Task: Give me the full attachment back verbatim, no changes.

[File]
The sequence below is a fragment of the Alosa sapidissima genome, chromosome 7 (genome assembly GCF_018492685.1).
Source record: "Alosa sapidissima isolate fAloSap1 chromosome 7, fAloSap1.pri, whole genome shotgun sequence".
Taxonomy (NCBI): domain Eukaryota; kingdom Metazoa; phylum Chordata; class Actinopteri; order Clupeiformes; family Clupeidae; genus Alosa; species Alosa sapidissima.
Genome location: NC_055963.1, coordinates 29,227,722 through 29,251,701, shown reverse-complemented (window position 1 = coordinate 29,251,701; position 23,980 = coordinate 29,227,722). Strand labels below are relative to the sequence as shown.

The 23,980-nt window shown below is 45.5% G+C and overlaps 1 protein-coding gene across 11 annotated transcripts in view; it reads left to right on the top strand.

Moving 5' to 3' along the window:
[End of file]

The sequence below is a fragment of the Alosa sapidissima genome, chromosome 7 (genome assembly GCF_018492685.1).
Source record: "Alosa sapidissima isolate fAloSap1 chromosome 7, fAloSap1.pri, whole genome shotgun sequence".
Taxonomy (NCBI): domain Eukaryota; kingdom Metazoa; phylum Chordata; class Actinopteri; order Clupeiformes; family Clupeidae; genus Alosa; species Alosa sapidissima.
Genome location: NC_055963.1, coordinates 29,227,722 through 29,251,701, shown reverse-complemented (window position 1 = coordinate 29,251,701; position 23,980 = coordinate 29,227,722). Strand labels below are relative to the sequence as shown.

The 23,980-nt window shown below is 45.5% G+C and overlaps 1 protein-coding gene across 11 annotated transcripts in view; it reads left to right on the top strand.

Moving 5' to 3' along the window: